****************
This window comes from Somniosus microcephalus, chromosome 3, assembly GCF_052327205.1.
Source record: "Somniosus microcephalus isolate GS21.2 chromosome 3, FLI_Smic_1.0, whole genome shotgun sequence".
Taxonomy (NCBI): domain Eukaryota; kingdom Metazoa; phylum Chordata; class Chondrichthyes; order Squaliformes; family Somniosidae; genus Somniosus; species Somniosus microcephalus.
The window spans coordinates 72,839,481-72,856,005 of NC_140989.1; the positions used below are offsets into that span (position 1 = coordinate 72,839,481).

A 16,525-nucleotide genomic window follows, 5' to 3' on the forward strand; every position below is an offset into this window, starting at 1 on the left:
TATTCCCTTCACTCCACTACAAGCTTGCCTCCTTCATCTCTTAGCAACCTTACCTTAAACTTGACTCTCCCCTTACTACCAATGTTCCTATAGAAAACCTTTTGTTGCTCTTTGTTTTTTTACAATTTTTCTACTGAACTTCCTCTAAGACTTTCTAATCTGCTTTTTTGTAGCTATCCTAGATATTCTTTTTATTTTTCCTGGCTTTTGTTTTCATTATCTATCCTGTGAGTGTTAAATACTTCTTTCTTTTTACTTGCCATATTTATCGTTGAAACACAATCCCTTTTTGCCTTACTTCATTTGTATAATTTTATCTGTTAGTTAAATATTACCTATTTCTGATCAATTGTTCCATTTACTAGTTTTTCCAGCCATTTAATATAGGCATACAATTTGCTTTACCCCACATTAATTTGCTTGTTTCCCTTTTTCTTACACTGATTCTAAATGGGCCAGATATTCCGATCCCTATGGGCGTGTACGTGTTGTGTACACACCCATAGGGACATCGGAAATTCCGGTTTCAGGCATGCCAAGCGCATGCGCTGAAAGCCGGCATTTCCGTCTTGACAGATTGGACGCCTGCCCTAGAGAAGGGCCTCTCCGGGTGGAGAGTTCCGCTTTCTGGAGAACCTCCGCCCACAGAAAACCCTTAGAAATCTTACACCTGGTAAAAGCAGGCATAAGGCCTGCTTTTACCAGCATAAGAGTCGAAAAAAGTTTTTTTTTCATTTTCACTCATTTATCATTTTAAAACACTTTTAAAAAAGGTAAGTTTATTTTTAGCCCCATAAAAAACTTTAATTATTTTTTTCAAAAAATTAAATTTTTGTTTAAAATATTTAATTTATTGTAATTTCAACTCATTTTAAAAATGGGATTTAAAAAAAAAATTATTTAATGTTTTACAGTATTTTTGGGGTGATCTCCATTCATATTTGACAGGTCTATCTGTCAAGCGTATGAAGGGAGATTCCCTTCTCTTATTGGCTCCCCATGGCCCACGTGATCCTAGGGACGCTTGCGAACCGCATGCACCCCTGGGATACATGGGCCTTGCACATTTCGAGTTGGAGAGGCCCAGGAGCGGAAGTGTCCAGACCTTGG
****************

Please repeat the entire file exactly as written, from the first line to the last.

This window comes from Somniosus microcephalus, chromosome 3, assembly GCF_052327205.1.
Source record: "Somniosus microcephalus isolate GS21.2 chromosome 3, FLI_Smic_1.0, whole genome shotgun sequence".
Taxonomy (NCBI): domain Eukaryota; kingdom Metazoa; phylum Chordata; class Chondrichthyes; order Squaliformes; family Somniosidae; genus Somniosus; species Somniosus microcephalus.
The window spans coordinates 72,839,481-72,856,005 of NC_140989.1; the positions used below are offsets into that span (position 1 = coordinate 72,839,481).

A 16,525-nucleotide genomic window follows, 5' to 3' on the forward strand; every position below is an offset into this window, starting at 1 on the left:
TATTCCCTTCACTCCACTACAAGCTTGCCTCCTTCATCTCTTAGCAACCTTACCTTAAACTTGACTCTCCCCTTACTACCAATGTTCCTATAGAAAACCTTTTGTTGCTCTTTGTTTTTTTACAATTTTTCTACTGAACTTCCTCTAAGACTTTCTAATCTGCTTTTTTGTAGCTATCCTAGATATTCTTTTTATTTTTCCTGGCTTTTGTTTTCATTATCTATCCTGTGAGTGTTAAATACTTCTTTCTTTTTACTTGCCATATTTATCGTTGAAACACAATCCCTTTTTGCCTTACTTCATTTGTATAATTTTATCTGTTAGTTAAATATTACCTATTTCTGATCAATTGTTCCATTTACTAGTTTTTCCAGCCATTTAATATAGGCATACAATTTGCTTTACCCCACATTAATTTGCTTGTTTCCCTTTTTCTTACACTGATTCTAAATGGGCCAGATATTCCGATCCCTATGGGCGTGTACGTGTTGTGTACACACCCATAGGGACATCGGAAATTCCGGTTTCAGGCATGCCAAGCGCATGCGCTGAAAGCCGGCATTTCCGTCTTGACAGATTGGACGCCTGCCCTAGAGAAGGGCCTCTCCGGGTGGAGAGTTCCGCTTTCTGGAGAACCTCCGCCCACAGAAAACCCTTAGAAATCTTACACCTGGTAAAAGCAGGCATAAGGCCTGCTTTTACCAGCATAAGAGTCGAAAAAAGTTTTTTTTTCATTTTCACTCATTTATCATTTTAAAACACTTTTAAAAAAGGTAAGTTTATTTTTAGCCCCATAAAAAACTTTAATTATTTTTTTCAAAAAATTAAATTTTTGTTTAAAATATTTAATTTATTGTAATTTCAACTCATTTTAAAAATGGGATTTAAAAAAAAAATTATTTAATGTTTTACAGTATTTTTGGGGTGATCTCCATTCATATTTGACAGGTCTATCTGTCAAGCGTATGAAGGGAGATTCCCTTCTCTTATTGGCTCCCCATGGCCCACGTGATCCTAGGGACGCTTGCGAACCGCATGCACCCCTGGGATACATGGGCCTTGCACATTTCGAGTTGGAGAGGCCCAGGAGCGGAAGTGTCCAGACCTTGG